Forbes Middle East spoke to Dr. Tejinder Singh, who shared his successful experience in launching Q-tickets, a booking platform that helps users make various sorts of reservations.

Dr. Tejinder Singh
Dr. Tejinder Singh

FME: When was your company founded and what were the challenges that you faced when launching?

TS: Q-tickets ( A 360 Nautica PTE Venture ) was founded in late 2013 and is currently one of the largest global e-ticketing plat-forms based out of Singapore and has presence across countries like the U.A.E., Oman, Bahrain, Qatar. We continue to scale in geographies like India, Sri Lanka, South Africa and few others.

We established the business with the intention of creating an experiential platform for online ticketing across verticals such as e movies, events, sports and leisure. The initial challenges that we faced were all part of the usual launch process.

We had validated the product well in advance and built our own technology, which is not very usual in ticketing space.

This gives a huge edge to Q-tickets since we are able to customize as per the client’s needs.

Since its inception, Q-tickets has gained significant market share in the Qatar, U.A.E. and other locations, subscribed more than one million users, and sold more than eight million tickets and managed prestigious events like PSL, Qatar Motor Show, The Great British Festival amongst others.

FME: What is the regulatory environment for SMEs in GCC?

TS: The GCC is relatively well positioned in the top destinations for ease of doing business.

Today, the business ecosystem is evolving very fast and both the government and the private sector are working to achieve the necessary milestones, and will soon become one of the most favorable business ecosystem for SMEs.

In recent years, the GCC on whole has implemented significant changes in its business regulatory frame-work.

Reforms aiming to improve the local credit information system and stronger regulations in supporting borrowers and lenders are all factors which have played a significant role in ameliorating the business environment for SMEs.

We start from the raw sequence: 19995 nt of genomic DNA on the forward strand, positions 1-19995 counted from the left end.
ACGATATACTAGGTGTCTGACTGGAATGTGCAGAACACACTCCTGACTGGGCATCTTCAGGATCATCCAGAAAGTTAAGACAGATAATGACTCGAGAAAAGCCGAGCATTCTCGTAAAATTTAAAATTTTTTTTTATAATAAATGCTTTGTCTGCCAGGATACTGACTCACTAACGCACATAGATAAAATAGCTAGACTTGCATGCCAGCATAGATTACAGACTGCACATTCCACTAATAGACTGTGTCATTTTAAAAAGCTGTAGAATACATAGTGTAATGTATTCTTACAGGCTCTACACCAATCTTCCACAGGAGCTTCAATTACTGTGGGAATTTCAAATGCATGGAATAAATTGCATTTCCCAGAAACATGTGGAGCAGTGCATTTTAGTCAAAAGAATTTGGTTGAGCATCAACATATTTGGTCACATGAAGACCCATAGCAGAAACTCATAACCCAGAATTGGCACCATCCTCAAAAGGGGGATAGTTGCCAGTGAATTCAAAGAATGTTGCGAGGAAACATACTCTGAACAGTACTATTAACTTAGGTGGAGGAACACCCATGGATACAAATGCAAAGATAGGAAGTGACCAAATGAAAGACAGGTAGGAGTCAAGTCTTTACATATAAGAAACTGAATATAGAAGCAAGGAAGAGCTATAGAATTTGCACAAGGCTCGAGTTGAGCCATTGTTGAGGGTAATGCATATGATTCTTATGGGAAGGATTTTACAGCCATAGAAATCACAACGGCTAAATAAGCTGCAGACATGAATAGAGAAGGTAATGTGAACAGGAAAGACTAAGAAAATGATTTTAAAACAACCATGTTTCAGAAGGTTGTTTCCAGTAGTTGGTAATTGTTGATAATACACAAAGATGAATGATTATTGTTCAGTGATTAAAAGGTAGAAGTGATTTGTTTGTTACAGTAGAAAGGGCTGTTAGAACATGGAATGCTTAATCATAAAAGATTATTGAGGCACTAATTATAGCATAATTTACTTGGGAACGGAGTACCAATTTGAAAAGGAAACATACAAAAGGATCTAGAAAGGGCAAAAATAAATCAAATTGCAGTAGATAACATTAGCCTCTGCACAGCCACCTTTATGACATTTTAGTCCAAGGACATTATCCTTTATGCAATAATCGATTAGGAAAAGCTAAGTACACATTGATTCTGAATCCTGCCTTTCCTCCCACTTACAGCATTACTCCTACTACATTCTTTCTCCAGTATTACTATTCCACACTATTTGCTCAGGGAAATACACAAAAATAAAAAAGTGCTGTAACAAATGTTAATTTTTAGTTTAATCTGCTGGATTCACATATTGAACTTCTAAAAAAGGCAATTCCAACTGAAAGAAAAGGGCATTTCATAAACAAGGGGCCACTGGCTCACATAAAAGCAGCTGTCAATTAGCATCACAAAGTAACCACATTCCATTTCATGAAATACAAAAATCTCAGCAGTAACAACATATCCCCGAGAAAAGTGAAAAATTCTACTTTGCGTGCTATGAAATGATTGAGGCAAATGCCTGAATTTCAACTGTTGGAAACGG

FME: What are your expansion plans over the next two or three years?

TS: Most of our efforts over the next year or two will be focused on improving user interface and enhancing the customer journey through all touch points for our patrons. This means creating a cohesive experience for customers in both the offline and online environment.

We are planning to defragment the operations and processes then enhance, optimize and implement. There are numerous innovative internal programs planned for this mission to be made successful.

We aim to lead and make sure that our team’s innovations convert to action plans and are implemented effectively throughout the eco-system.

The expansion plans geographically would include strengthen presence in Bahrain, Oman and the U.A.E. while adding newer territories like India, Pakistan, Sri Lanka, South Africa & West Indies.

FME: What sort of changes could be introduced to make the local environment more conductive to entrepreneurs?

TS: The most integral factors that make the local environment more conducive to entrepreneurs are inclusiveness and exclusiveness.

Entrepreneurs fare best in policy and regulatory environments that keep barriers low, reward innovation, and protect private property.

I strongly believe that entrepreneurs themselves must take a leading role in the building of an eco-system by creating entrepreneurial communities and providing input into policy.

Policymakers should engage in open dialogue with entrepreneurs to find solutions that are appropriate to local circumstances.

All the aspects in an entrepreneurship ecosystem should cooperate and network with other stake-holders to make the most of their respective strengths.